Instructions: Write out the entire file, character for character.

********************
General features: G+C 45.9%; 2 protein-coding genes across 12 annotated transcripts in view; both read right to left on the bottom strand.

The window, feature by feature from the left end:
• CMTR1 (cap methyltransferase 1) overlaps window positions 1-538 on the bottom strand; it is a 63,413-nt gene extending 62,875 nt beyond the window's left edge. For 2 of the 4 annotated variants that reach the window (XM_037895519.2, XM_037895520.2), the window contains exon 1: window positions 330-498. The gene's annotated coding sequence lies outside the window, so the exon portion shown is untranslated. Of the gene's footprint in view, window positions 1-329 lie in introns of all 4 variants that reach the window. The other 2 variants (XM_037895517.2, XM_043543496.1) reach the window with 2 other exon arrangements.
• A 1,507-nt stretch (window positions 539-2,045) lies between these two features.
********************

General features: G+C 45.9%; 2 protein-coding genes across 12 annotated transcripts in view; both read right to left on the bottom strand.

The window, feature by feature from the left end:
• CMTR1 (cap methyltransferase 1) overlaps window positions 1-538 on the bottom strand; it is a 63,413-nt gene extending 62,875 nt beyond the window's left edge. For 2 of the 4 annotated variants that reach the window (XM_037895519.2, XM_037895520.2), the window contains exon 1: window positions 330-498. The gene's annotated coding sequence lies outside the window, so the exon portion shown is untranslated. Of the gene's footprint in view, window positions 1-329 lie in introns of all 4 variants that reach the window. The other 2 variants (XM_037895517.2, XM_043543496.1) reach the window with 2 other exon arrangements.
• A 1,507-nt stretch (window positions 539-2,045) lies between these two features.